Bring prayer back — everywhere …

 

[U.S. Army Medal of Honor with neck band]  (LOC)
[U.S. Army Medal of Honor with neck band] (LOC) (Photo credit: The Library of Congress)
(updated to include full invocation) I will not here bore wrong-headed fools with the arguments emanating from the Declaration of Independence, nor from the Constitution of the United States. No greater argument for the justification of prayer in America, universally practiced and honored among all faiths, can be made than that which was prayed today in the ceremony awarding the Congressional Medal of Honor to Staff Sgt. Clinton Romesha (Ret.). An excerpt:
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America: not of Judeo-Christian origin … really?

OK, you’re right. That was tongue-in-cheek. Try this quote from John Hancock:

John Hancock

” A Day of Fasting, Humiliation and Prayer, with a total abstinence from labor and recreation” in response to the beginning of the War for Independence – Proclamation on April 15, 1775 for May 11th.

In circumstances as dark as these, it becomes us, as Men and Christians, to reflect that whilst every prudent measure should be taken to ward off the impending judgments, …at the same time all confidence must be withheld from the means we use; and reposed only on that God rules in the armies of Heaven, and without His whole blessing, the best human counsels are but foolishness…

Resolved; …Thursday the 11th of May…to humble themselves before God under the heavy judgments felt and feared, to confess the sins that have deserved them, to implore the Forgiveness of all our transgressions, and a spirit of repentance and reformation …and a Blessing on the … Union of the American Colonies in Defense of their Rights [for which hitherto we desire to thank Almighty God]…That the people of Great Britain and their rulers may have their eyes opened to discern the things that shall make for the peace of the nation…for the redress of America’s many grievances, the restoration of all her invaded liberties, and their security to the latest generations.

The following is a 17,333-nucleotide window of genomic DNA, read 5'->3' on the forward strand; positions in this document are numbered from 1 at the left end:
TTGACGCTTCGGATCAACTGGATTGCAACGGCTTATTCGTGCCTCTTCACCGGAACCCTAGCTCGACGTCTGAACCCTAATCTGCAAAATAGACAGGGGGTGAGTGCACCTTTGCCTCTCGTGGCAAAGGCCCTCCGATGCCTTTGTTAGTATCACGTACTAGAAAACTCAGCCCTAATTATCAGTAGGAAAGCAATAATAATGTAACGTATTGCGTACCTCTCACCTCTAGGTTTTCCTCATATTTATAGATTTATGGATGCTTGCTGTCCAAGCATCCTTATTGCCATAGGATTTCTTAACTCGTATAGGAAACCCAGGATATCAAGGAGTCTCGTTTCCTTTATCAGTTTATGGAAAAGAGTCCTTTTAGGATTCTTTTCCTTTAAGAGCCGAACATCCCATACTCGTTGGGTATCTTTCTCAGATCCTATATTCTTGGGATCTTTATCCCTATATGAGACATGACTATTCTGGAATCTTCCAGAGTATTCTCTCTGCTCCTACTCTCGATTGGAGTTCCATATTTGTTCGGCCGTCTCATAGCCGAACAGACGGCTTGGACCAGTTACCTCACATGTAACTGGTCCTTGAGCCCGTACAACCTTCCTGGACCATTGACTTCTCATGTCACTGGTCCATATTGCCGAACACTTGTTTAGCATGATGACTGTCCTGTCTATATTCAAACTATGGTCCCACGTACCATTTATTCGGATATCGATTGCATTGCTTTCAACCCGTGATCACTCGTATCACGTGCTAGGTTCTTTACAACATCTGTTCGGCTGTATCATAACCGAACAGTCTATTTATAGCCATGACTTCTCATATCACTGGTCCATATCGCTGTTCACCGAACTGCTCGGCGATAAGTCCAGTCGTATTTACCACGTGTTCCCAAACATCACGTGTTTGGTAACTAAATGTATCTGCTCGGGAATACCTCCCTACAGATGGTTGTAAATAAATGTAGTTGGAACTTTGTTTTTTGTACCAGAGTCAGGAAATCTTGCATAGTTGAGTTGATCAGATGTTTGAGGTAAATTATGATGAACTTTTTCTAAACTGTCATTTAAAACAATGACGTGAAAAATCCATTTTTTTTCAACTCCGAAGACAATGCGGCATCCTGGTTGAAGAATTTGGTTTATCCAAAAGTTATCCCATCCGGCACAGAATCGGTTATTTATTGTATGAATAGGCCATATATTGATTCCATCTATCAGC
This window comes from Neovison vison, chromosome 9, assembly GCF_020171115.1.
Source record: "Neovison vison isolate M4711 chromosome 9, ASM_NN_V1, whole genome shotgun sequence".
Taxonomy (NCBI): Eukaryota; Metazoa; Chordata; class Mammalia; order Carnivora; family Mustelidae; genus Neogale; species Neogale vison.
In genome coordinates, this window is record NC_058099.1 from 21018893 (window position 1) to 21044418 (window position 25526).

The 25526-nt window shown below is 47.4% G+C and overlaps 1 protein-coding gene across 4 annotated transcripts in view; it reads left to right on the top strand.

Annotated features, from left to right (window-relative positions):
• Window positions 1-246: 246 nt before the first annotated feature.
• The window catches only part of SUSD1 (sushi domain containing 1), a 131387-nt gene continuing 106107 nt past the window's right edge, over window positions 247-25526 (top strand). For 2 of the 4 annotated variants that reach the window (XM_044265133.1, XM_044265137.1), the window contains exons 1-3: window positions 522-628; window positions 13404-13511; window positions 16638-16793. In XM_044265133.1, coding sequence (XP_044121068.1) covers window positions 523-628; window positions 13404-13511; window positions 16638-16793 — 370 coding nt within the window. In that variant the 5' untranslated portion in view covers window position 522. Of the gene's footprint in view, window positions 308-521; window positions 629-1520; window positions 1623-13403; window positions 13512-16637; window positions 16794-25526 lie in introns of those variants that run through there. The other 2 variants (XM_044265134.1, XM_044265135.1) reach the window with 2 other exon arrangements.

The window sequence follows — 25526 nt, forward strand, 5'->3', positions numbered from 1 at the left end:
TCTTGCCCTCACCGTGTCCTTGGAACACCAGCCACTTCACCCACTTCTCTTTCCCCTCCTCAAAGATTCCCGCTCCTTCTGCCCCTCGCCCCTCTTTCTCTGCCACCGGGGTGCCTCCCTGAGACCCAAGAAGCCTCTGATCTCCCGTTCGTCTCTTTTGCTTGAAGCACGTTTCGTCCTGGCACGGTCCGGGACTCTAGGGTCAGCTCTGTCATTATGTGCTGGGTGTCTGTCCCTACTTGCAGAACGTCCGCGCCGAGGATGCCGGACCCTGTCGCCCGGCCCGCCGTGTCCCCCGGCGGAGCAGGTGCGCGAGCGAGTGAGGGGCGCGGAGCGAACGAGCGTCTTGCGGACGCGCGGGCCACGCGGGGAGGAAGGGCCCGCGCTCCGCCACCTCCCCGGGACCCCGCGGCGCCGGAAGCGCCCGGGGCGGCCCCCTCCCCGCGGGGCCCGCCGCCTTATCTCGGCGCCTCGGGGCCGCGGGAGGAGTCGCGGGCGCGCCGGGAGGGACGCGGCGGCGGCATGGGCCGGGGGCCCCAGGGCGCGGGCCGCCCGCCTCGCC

via Call 2 Fall.  (Accessed 4/8/2010)

Not only was John Hancock one of the 56 signers of the Declaration of Independence, but he was the FIRST (thus the saying “put your john hancock on the dotted line). Recall that as the notion of independence was being fostered, the British were threatening, indeed promising, to take their property and even their lives.  So to be the first person to sign was truly a heroic act of bravery.